Subjective Cognition in Patients With Hypertension (page 653)
Subjective cognitive failures (SCF) are personal experiences of cognitive problems in everyday life and are a common feature in elderly people with cardiovascular disease. SCF can include perceptions of forgetfulness, slowness in performing simple tasks, or problems in planning or reasoning. It is not completely clear what these cognitive complaints represent. Strong associations between SCF and mood have been found. However, studies on the relationship with objective cognitive performance have shown inconsistent results. In addition, research on the association between SCF and imaging markers of cerebral small vessel disease is limited. In this issue of Hypertension, Uiterwijk et al show that SCF were related to objectively measured overall cognition, memory, and information processing speed. In addition, SCF were associated with the presence of cerebral microbleeds after adjustment for patient characteristics and vascular risk factors. These results provide important evidence that it is necessary to ask about the presence of cognitive complaints during consultation of patients with hypertension because SCF may point to lower objective cognitive function or cerebral microbleeds. Accordingly, this study emphasizes the importance of considering neuropsychological assessment and brain imaging when patients with hypertension report cognitive problems. Longitudinal studies in patients with hypertension are needed to examine whether SCF are predictive of cognitive decline over time.
Autonomic Dysfunction in S-P467L Mice (page 590)
Peroxisome proliferator-activated receptor-γ (PPARγ) is a ligand-activated transcription factor regulating adipogenesis and metabolism, and genetic data implicate PPARγ in human hypertension. S-P467L mice that specifically express a dominant-negative mutation (P467L) of PPARγ in vascular smooth muscle phenocopy the hypertension inpatients carrying the same mutation. In addition to hypertension, S-P467L mice exhibit impaired vasodilation, augmented vasoconstriction, and cerebral vascular remodeling. Interestingly, S-P467L mice also exhibit tachycardia suggesting baroreflex and autonomic dysfunction, a common feature in diabetes mellitus and predictor of cardiovascular events. In this issue of Hypertension, Borges et al used the S-P467L model to assess the role of vascular smooth muscle PPARγ in regulating baroreflex activity because activation of PPARγ increases baroreflex sensitivity in animals and human subjects, and diabetes mellitus is often associated with PPARγ impairment. S-P467L mice displayed increased sympathetic traffic to the heart and decreased baroreflex effectiveness. Aortic depressor nerve activity in response to increased arterial pressure was blunted in the transgenic mice (Figure), whereas the arterial pressure and heart rate responses to direct aortic depressor nerve stimulation were unaltered. Carotid arteries exhibited inward remodeling without a change in distensibility. These data suggest a defect in the afferent, with preservation of the central and efferent limbs of the baroreflex arc, caused by impaired vascular function, altered vascular structure, or compromised neurovascular coupling. These findings implicate vascular smooth muscle PPARγ as a critical determinant of neurovascular signaling. Because diabetes mellitus is often associated with PPARγ impairment, the study raises the possibility that diabetes mellitus–associated baroreflex alteration is as a result of defective vascular PPARγ and that S-P467L mice may be a useful model to understand the decreased baroreflex sensitivity in diabetes mellitus.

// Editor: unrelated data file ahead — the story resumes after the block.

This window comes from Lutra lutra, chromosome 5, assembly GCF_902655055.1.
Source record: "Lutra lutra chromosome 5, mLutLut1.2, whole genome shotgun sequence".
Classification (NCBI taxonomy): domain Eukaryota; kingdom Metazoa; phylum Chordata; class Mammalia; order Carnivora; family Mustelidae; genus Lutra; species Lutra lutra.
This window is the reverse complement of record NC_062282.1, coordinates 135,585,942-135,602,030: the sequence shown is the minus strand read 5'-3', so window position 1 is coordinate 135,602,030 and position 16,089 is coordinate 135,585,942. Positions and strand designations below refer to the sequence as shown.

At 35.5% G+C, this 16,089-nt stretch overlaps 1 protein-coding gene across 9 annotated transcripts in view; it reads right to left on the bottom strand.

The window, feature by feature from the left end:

Kir6.1 in Vascular Smooth Muscle (page 523)
ATP-sensitive K+ channels (KATP) are sensitive to cellular metabolism and open in response to falling ATP and rising ADP levels. They are present in a diverse array of tissues and underlie several physiological processes including insulin release, cellular protection, and smooth muscle relaxation. They have a rich pharmacology with well-known inhibitors such as the antidiabetic sulphonylureas and a chemically diverse array of openers. Over the past 15 years, the molecular composition has been elucidated, and KATP channels are a hetero-octameric complex of a sulphonylurea receptor (SUR1, SUR2A, and SUR2B) and a Kir6.0 subunit, a member of the inwardly rectifying family of K+ channel. A series of murine models have been generated involving the global genetic deletion of these subunits to understand their physiological role. These mice have complex phenotypes that involve several different organ systems, and disentangling the influence of KATP in various tissues has proved difficult. For example, the global genetic deletion of Kir6.1 (kcnj8) leads to hypertension and cardiac arrhythmia potentially because of coronary artery spasm. In this issue of Hypertension, Aziz et al develop a model in which conditional genetic deletion of Kir6.1 is possible. Deletion specifically in vascular smooth muscle leads to hypertension but no sudden death, suggesting that Kir6.1-containing KATP in the endothelium or other tissues have an important role in cardiovascular (patho)physiology. The increased appreciation of the molecular and functional complexity of KATP may allow the development of therapeutic agents that are tissue specific and context dependent.
- © 2014 American Heart Association, Inc.